While Tito Among the Serbs for the Second Time concludes on a dispiriting note emphasizing disunity, it works through the past by analyzing both the allure of Tito and the appeal of ethnic nationalism. In doing so, it rejects the then common “ancient hatreds” idea in the West that the ethnic nationalisms which engulfed the country were long simmering and repressed by communism whose collapse finds people reverting to their natural animosities. Rather, Žilnik’s film suggests the disappearance of the utopian promises of Tito’s regime – brotherhood and unity, universal employment, and a higher standard of living – created a sociological and psychological malaise that authoritarian ethnic nationalism promises to cure. This sentiment is evident in a crucial early scene where Ljubičić interacts with people selling Serbian nationalist paraphernalia, jokingly asking if he can buy a new red star. One of the men claims he is not interested in politics, only earning money. When Ljubičić tells him that the Serbian coat of arms offered for sale is a political symbol the man disagrees and states “it’s from the time when there was no politics.” The man is also evasive when Ljubičić asks how he earns his money, suggesting that he could be involved in black market activities. Of all of Ljubičić’s encounters, this scene crystalizes how ethnic nationalism operates ideologically after Yugoslavia: it invents an imaginary past where there were no political divisions while at the same time promoting a vulgar capitalism. Slobodan Milošević’s regime, after all, was characterized by its authoritarian crony capitalism in addition to its nationalism and war crimes.  

The creation of Tito’s utopian image which haunts Žilnik’s film is analyzed in Mila Turajlić’s Cinema Komunisto. It tells the overlapping stories of Tito’s cinephilia, post-war Yugoslav film history, and how the state-run Avala Film became a major European studio for international co-productions. Turajlić prefaces the film with a quotation from Jacques Rancière that “the history of cinema is the history of the power to create history,” which encapsulates how Yugoslav communists, under Tito’s guidance, embraced Lenin’s belief that cinema is the most important art for propaganda and creating history. Throughout, Turajlić interviews people associated with Avala Film, including Gile Đurić, the studio boss, Veljko Despotović, a set designer, Bata Živojinović, an actor, and Veljko Bulajić, a director. She also interviews Leka Konstantinović, who was Tito’s personal projectionist for 32 years and who screened over eight-thousand films for him. These interviews are brilliantly intercut with footage from numerous Yugoslav films.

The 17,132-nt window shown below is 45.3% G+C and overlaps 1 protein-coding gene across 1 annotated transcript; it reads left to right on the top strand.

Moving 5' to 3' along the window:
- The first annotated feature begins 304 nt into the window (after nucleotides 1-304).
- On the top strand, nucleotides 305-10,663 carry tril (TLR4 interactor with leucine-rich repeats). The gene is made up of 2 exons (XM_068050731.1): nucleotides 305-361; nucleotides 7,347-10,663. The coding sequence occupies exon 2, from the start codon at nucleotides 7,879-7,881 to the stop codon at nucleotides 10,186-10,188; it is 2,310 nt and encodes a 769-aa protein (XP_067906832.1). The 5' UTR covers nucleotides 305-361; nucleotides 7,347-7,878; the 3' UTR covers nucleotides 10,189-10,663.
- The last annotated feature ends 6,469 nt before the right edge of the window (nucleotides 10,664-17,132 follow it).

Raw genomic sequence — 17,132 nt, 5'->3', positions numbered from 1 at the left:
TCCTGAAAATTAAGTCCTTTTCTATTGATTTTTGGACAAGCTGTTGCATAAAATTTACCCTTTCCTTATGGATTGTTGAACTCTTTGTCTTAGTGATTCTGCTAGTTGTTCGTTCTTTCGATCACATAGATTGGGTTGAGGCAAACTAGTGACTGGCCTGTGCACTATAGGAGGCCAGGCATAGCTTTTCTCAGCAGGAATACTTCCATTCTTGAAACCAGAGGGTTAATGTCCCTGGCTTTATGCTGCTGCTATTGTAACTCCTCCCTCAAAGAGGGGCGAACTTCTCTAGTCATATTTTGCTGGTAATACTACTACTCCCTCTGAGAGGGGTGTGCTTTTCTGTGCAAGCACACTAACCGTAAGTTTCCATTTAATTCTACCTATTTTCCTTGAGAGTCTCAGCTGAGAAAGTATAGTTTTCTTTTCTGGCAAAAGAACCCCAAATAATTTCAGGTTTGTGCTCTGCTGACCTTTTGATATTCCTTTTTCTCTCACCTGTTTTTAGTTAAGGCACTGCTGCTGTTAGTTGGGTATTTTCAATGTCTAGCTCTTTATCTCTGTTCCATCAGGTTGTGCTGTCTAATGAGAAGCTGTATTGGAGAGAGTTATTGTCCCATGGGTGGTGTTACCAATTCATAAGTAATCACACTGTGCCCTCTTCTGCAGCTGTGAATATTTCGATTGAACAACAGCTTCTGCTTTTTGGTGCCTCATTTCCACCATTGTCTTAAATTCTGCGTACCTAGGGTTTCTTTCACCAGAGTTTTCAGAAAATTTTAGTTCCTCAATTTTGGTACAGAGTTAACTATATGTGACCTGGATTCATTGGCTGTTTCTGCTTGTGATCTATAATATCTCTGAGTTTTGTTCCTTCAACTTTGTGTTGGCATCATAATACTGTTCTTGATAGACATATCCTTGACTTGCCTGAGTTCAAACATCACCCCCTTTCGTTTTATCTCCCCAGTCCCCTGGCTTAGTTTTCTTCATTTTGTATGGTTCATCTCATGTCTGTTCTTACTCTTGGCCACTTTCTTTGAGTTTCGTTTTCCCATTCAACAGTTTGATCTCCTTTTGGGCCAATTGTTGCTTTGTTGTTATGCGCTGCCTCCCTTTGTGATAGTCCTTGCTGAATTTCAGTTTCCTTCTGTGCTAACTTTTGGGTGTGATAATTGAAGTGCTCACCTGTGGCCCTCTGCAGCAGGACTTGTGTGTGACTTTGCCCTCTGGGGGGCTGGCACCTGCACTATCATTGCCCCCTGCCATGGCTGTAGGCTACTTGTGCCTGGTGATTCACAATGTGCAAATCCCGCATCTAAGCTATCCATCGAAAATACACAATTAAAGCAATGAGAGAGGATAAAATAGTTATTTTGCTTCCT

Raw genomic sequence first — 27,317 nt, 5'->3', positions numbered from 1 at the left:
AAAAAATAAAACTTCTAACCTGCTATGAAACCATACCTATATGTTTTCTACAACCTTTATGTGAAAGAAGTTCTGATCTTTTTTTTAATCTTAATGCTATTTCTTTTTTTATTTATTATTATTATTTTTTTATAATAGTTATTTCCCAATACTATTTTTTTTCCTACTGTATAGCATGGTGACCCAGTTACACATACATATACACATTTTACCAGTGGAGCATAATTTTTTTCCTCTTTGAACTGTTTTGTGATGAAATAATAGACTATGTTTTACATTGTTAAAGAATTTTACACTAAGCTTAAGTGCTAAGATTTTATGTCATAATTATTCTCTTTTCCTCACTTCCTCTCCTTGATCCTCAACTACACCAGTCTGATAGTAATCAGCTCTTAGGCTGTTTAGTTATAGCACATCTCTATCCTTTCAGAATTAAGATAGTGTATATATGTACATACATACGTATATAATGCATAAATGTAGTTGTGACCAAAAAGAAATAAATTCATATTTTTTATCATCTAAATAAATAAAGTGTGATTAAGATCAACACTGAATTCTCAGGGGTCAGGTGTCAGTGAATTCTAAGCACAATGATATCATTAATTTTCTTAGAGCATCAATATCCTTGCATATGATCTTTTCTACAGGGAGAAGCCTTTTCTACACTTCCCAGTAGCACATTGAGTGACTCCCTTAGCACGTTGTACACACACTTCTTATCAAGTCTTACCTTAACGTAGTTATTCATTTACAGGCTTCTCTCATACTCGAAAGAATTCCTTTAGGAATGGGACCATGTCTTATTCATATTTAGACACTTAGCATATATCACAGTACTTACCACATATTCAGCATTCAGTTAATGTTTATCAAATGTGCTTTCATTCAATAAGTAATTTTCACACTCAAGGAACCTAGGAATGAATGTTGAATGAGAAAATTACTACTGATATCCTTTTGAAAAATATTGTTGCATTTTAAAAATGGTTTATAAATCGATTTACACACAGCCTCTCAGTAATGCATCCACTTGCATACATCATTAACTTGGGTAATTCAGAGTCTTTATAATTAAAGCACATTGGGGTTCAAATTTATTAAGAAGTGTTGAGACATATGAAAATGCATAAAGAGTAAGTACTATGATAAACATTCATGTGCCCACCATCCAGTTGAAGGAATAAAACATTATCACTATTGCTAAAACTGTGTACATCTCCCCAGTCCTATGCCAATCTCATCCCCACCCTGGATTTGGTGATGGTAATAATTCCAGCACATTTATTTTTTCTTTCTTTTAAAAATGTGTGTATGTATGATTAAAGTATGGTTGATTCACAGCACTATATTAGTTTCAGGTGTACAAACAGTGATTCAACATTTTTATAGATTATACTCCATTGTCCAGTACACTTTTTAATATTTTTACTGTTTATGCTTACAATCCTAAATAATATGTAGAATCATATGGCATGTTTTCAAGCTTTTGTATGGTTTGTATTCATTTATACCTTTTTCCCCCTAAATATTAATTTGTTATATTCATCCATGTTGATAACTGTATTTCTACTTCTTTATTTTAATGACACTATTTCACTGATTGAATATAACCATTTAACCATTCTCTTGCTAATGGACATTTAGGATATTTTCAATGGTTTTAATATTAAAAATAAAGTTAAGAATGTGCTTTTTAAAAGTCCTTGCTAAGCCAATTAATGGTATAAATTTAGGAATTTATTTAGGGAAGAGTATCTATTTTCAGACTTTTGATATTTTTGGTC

The Tito depicted in Cinema Komunisto is a mixture of charismatic movie star and director for whom Yugoslavia operated as his film studio to produce history. As such, there is a double meaning to the opening text that reads: “this is the story of a country that no longer exists except for in the movies.” It is both an expression of nostalgia for the idea of Yugoslavia as a multi-ethnic socialist paradise and acknowledgement that this idea was a carefully crafted cinematic illusion. These blurred boundaries between country/film set and movie star/leader are emphasized in the production histories of Bitka na Neretvi (The Battle of Neretva, Veljko Bulajić, 1969) and Sutjeska (The Battle of Sutjeska, also known as The Fifth Offensive, Stipe Delić, 1973). The Battle of Neretva is the epic story of a battle between Tito’s Partisans and Axis Powers in Bosnia in 1943. It is the most expensive film made in the former Yugoslavia and starred international actors such as Orson Welles and Yul Brynner. As actor Bata Živojinović explains to Turajlić, filming took sixteen months and involved an enormous number of military extras and weaponry. The large budget was personally approved by Tito who we see in archival footage socializing with the international cast during production. Indeed, Cinema Komunisto suggests Tito relished his role as a celebrity in the West. He personally cast Richard Burton to portray him in The Battle of Sutjeska, the story of how the Partisans defeated Axis powers in a battle, despite being vastly outnumbered. Tito even provided script notes, was on set, and watched the rushes.